Finally, there are a few factors that fluctuate over time. These include proximity to friends, which starts off significant among Millennials (28%), dips with Boomers (21%) and comes back among Elders (25%). Similarly, proximity to restaurants/entertainment takes a dip among Boomers at 22 percent compared to between 26 and 28 percent for the other generational groups.

What’s So Great about Your City?
Those classic “I ♥ NY” shirts have been imitated by just about every city in the country. But what is it people actually love most about the places we choose to make a home? More than work opportunities, the weather or great restaurants and entertainment, respondents consistently rate relational factors the highest. Across every generational group, adults cite friendships as the thing they love most about the city in which they currently reside. Friendships are the highest factor for Millennials (27%), and stay fairly consistent (16%-18%) for the rest of the generational groups.

Get a detailed report about your city  ›

Florida has some of the warmest year-round weather in the country, and it’s also America’s retirement Mecca. Add to this the length of coastline (second only to Alaska), and the highest number of golf courses in any state, and it’s no wonder Florida has the highest concentration of retirement age people. Unsurprisingly, Barna found that their city’s weather is something Elders (17%) love much more than Millennials (4%). The same trend can be seen with “like-minded people”—a desire that also increases with age, almost doubling when comparing Millennials to the Elderly.Church is less important earlier in life but becomes increasingly central later on. This corresponds with Millennials’ larger trend of distancing themselves from church. According to a recent Barna study, only 28 percent of Millennials say their religious faith makes up a lot of their personal identity, compared to 46 percent among Elders. After friendships, job opportunities and food/entertainment are what Millennials find most valuable in their cities—both of which wane in importance for older generations.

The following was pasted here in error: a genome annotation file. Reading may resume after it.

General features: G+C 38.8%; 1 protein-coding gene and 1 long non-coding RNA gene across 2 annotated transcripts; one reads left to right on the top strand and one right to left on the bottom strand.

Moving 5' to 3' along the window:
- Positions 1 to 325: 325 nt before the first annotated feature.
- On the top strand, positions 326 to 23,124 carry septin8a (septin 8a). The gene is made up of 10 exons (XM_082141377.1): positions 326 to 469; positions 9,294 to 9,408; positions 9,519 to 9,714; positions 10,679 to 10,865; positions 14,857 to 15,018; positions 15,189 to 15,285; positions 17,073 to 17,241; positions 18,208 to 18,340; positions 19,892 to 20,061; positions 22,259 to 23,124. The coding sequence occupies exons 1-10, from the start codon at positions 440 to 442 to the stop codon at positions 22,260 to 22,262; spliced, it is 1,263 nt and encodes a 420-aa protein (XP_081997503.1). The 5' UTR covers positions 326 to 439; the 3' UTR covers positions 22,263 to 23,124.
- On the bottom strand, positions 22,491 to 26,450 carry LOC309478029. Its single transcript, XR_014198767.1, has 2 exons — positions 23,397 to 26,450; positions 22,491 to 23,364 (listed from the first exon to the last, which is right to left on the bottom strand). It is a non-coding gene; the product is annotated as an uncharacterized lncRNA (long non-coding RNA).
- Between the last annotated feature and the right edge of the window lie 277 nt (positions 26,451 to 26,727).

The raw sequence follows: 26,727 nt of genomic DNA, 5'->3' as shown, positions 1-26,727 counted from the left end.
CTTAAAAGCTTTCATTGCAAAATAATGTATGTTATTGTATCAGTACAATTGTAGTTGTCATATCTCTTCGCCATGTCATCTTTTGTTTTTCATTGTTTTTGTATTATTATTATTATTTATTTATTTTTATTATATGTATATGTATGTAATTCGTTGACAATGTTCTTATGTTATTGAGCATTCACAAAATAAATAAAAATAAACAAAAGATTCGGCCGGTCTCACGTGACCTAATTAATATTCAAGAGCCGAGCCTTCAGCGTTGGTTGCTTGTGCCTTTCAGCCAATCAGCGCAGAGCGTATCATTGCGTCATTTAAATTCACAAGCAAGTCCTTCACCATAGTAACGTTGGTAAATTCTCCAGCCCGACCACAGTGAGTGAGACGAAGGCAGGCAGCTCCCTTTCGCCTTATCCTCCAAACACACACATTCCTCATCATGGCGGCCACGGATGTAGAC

What the Research Means